[bracket] is a collaboration of Archinect and InfraNet Lab, and is composed of a collection of diverse editors and an open-source contributing membership.
[bracket] is an annual publication documenting issues overlooked yet central to our cultural milieu that have evolved out of the new disciplinary territory at the intersection of architecture, landscape, urbanism and, now, the internet. […]
[bracket] is a publishing platform for ideas charting the complex overlap of the sphere of architecture and online social spheres. Seeking new voices and talent, [bracket] is structured around an open call for entries. The series will look at thematics in our age of globalization that are shaping the built environment in radically significant and yet unexpected ways. Supported by the Graham Foundation.
In total, 39 Projects were selected by the jury – which consisted of Michael Speaks [Dean of the College of Design and Professor of Architecture at the University of Kentucky]; Nathalie de Vries [principal architect/founder of MVRDV]; Mason White [co-founder of Lateral Office]; Fritz Haeg [Fritz Haeg Studio, Sundown Schoolhouse]; Charles Waldheim [Associate Dean and Director of the Landscape Architecture program of the John H. Daniels Faculty of Architecture, Landscape, and Design at the University of Toronto]. Publication Date: Winter 2009.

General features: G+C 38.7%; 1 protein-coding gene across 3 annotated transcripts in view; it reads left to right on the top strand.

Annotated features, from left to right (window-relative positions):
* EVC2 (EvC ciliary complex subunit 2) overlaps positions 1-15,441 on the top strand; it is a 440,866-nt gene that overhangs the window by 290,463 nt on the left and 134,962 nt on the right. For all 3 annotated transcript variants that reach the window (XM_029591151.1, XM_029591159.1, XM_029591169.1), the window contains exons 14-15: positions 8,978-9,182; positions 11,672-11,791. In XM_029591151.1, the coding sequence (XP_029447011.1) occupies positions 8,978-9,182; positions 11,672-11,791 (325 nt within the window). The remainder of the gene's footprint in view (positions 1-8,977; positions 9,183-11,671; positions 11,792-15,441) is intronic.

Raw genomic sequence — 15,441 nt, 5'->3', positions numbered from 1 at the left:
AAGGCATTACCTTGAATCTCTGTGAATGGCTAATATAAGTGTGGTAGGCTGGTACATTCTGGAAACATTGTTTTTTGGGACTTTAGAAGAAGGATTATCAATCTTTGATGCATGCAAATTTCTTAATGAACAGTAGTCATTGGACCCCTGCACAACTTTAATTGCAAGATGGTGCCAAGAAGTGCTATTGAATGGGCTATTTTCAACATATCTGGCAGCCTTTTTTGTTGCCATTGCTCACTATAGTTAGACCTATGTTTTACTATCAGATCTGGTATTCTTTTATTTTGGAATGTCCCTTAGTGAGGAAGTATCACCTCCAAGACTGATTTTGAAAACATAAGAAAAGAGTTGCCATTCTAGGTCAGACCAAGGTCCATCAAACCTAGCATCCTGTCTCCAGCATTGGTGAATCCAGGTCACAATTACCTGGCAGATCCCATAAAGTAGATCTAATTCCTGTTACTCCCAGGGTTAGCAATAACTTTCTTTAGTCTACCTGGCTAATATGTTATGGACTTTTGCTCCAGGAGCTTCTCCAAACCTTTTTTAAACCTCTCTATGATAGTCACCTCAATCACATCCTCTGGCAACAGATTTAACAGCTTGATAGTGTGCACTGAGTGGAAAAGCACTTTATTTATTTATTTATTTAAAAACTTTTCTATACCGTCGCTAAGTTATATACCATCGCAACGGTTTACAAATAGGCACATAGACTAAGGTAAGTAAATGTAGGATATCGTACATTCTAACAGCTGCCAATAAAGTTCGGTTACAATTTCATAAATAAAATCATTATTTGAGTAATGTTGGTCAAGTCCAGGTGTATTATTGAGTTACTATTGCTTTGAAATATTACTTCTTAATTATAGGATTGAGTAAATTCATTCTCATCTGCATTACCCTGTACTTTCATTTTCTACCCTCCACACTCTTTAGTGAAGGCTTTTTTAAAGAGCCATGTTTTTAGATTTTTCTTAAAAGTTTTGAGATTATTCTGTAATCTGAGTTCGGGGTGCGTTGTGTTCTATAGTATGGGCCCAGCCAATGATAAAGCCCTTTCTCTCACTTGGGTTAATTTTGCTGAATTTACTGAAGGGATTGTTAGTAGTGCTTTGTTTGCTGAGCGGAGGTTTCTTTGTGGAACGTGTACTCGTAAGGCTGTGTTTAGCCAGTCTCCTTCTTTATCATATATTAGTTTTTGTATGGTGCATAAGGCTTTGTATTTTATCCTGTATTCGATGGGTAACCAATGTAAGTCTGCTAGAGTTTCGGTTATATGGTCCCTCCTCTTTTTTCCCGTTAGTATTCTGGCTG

bracket ON FARMING
[bracket] ISSUE #1 | Once merely understood in terms of agriculture, today information, energy, labour, and landscape, among others, can be farmed. Farming harnesses the efficiency of collectivity and community. Whether cultivating land, harvesting resources, extracting energy or delegating labor, farming reveals the interdependencies of our globalized world. Simultaneously, farming represents the local gesture, the productive landscape, and the alternative economy. The processes of farming are mutable, parametric, and efficient. From terraforming to foodsheds to crowdsourcing, farming often involves the management of the natural mediated by the technologic. Farming, beyond its most common agricultural understanding is the modification of infrastructure, urbanisms, architectures, and landscapes toward a privileging of production.
LINE 13 SUPERLINEARITY MovingCities project-page
End of May 2008 movingcities was invited by Adrian Blackwell, Assistant Professor at the John H. Daniels Faculty of Architecture, Landscape, and Design | University of Toronto to give a design workshop in Beijing. Through a series of fieldtrips and programmatic interventions, we looked closer into the Beijing’s peri-urban condition along the Northern section of Line13.
Students participating on this workshop: Gary Chien, Maya Desai, Holly Jordan, Hayley Imerman, Safora Khoylou, Esmond Lee, Timothy Lee, Antoine Morris, Mariangela Piccione, Matthew Spremulli, Sando Thordarson, Sandy Wong, Joseph Yau.